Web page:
Yandex Has Big Plans for Self-Driving Cars Business

Russian tech company Yandex has big plans for its fledgling self-driving cars business, Automotive News reports. Starting in August, the company intends to remove human safety drivers from five of its autonomous vehicles operating in the Russian city of Innopolis in Tatarstan and conduct completely driverless commercial operations, the report says.

This month, the company said it has tested its first five self-driving cars on Moscow’s public roads.

Deploying vehicles without safety drivers on public roads represents a major milestone — and it’s one only Waymo has attempted in the United States, and even then, in a limited fashion. Dmitriy Polishchuk, head of Yandex’s self-driving development, says the company is ready for ongoing driverless operations.

“We’ve done a lot of tests on this, and there are a few minor things we have to address and fix, but we’ll address those before we launch,” he told the website. “But overall, we’ve seen the cars running 24-7 with no accidents.”

Yandex is a large Russian tech conglomerate that’s perhaps akin to both Google and Uber, a search-engine giant that also runs taxi services in more than 600 cities. Experiments with autonomous-driving systems began in 2016, and the company formally launched its program in 2017.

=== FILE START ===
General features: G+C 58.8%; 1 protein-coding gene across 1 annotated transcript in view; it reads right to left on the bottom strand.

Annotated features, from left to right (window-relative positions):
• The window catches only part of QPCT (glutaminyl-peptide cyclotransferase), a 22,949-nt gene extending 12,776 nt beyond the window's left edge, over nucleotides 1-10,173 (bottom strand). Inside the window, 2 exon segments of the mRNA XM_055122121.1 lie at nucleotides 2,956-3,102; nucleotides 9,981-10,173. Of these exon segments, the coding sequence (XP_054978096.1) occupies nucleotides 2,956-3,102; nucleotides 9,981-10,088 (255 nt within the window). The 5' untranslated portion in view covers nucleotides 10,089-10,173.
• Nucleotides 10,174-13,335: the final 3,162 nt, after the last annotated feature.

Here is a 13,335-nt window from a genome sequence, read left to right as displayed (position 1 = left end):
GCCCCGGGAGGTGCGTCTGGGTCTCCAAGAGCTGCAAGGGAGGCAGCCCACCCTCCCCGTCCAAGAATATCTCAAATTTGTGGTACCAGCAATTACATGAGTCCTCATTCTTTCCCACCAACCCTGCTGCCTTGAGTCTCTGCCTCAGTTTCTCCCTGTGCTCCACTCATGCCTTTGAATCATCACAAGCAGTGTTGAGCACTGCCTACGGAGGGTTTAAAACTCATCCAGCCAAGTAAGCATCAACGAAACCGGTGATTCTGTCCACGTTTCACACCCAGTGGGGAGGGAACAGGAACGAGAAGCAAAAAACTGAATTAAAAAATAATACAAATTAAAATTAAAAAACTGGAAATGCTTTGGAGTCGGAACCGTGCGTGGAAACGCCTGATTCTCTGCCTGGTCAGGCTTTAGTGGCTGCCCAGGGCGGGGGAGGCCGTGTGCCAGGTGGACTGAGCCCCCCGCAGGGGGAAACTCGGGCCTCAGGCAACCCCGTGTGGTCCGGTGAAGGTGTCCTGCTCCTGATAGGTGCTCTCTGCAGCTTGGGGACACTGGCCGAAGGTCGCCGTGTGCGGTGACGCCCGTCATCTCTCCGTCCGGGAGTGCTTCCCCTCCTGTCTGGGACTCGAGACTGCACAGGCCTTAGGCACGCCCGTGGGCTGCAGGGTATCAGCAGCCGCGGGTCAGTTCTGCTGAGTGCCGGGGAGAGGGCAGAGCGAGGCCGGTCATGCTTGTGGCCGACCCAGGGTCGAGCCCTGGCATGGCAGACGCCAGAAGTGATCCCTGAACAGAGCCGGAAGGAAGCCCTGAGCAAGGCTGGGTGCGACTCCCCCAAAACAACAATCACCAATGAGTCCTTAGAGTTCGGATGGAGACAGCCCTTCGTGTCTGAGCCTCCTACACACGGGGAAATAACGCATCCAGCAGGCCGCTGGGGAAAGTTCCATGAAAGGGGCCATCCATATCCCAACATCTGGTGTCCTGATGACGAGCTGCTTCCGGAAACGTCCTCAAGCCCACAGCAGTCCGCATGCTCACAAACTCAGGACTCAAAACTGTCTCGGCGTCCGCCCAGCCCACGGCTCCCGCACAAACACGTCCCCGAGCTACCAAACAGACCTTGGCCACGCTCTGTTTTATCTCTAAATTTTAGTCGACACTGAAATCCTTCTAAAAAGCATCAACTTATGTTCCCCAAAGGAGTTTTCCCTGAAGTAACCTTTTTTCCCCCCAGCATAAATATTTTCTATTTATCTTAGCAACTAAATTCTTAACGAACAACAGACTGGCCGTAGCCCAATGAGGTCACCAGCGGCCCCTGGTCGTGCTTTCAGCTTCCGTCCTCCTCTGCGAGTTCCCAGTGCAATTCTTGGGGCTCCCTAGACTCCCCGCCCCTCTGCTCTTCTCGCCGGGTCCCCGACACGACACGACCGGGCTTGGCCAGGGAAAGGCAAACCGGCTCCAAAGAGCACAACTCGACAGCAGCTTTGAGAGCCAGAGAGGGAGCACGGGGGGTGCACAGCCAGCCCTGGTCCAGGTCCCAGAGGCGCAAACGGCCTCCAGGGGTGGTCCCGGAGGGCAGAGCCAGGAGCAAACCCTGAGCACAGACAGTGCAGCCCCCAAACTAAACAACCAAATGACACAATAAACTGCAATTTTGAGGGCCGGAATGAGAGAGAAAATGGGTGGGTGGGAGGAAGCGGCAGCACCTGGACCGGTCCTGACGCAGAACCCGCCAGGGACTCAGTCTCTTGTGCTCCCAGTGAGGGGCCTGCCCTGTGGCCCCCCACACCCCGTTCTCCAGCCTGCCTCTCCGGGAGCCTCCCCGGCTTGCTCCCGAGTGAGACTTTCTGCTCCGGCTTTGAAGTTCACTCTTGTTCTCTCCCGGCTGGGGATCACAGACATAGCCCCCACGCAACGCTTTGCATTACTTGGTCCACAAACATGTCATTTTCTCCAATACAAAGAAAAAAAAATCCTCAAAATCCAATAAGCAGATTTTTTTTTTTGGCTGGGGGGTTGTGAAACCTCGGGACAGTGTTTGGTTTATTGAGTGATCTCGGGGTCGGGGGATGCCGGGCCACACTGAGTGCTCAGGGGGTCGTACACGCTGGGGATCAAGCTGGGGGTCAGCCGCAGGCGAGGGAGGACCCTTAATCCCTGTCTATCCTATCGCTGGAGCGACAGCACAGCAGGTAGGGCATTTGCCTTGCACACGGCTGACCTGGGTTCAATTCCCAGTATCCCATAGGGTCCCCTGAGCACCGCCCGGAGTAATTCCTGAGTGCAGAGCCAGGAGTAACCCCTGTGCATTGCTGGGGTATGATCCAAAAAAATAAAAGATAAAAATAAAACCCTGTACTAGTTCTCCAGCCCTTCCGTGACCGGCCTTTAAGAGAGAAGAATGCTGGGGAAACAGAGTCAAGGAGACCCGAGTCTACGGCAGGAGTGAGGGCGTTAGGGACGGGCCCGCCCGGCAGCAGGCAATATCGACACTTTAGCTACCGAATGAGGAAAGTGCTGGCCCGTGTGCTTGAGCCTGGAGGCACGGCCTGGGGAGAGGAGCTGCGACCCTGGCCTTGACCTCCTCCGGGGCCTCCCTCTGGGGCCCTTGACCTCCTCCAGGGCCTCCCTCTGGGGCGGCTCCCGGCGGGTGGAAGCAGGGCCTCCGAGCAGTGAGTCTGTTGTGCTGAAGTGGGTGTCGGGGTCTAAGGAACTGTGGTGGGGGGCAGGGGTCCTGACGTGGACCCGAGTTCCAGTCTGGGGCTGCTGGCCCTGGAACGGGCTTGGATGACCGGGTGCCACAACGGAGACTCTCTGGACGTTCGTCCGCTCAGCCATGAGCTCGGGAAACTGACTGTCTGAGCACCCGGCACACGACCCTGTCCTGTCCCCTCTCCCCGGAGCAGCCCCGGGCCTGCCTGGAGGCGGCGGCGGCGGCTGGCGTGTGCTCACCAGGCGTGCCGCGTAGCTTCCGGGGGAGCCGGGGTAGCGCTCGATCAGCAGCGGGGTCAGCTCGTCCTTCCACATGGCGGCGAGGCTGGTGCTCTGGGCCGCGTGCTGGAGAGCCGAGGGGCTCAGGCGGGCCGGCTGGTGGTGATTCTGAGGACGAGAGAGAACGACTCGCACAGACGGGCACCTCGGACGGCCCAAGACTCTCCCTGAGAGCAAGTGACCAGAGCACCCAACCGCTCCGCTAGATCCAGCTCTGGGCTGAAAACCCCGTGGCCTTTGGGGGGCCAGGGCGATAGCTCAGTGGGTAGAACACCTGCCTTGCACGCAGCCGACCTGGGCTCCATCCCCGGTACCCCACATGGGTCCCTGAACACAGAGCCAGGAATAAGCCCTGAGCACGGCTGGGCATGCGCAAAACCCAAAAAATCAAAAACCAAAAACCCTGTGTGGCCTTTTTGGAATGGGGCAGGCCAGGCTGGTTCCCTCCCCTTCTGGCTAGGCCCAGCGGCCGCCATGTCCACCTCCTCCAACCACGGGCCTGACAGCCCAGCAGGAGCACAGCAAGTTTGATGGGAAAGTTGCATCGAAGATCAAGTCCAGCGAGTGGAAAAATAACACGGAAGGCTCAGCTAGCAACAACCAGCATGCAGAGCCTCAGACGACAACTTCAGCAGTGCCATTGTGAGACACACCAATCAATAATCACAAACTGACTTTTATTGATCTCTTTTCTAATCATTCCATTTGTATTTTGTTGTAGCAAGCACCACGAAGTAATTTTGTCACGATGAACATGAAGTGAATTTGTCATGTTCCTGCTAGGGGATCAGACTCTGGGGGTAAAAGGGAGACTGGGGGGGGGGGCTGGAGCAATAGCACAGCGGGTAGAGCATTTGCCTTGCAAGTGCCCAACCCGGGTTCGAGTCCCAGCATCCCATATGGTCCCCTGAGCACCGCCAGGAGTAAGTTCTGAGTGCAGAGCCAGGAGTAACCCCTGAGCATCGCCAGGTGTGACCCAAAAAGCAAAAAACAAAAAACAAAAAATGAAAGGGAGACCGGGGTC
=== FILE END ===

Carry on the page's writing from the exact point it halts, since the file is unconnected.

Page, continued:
Tweaks remaining before driverless operations, Polishchuk says, aren’t safety-related. There’s one specific spot where vehicles need to make a U-turn, and engineers are considering how to make the turn without confusing human drivers in the vicinity.

Currently, the company’s safety drivers sit in the right seat during commercial operations in both Innopolis and Skolkovo. Between those two locations, Yandex has provided about 4,000 rides through its self-driving systems. There’s not a specific date the safety drivers will exit vehicles in August. Teleoperation services will be enabled once drivers are removed.

In the U.S., driverless cars on public roads are a rarity. In October 2018, Waymo was granted the first permit to conduct such operations in California, but the company is not yet driving in the state without human safety drivers. In December, Waymo briefly conducted rides without safety drivers in a handful of vehicles in a geo-fenced area of its Phoenix operations.

“Most of our rides still have a safety driver, because we’re being very thoughtful and very cautious,” says Waymo CEO John Krafcik.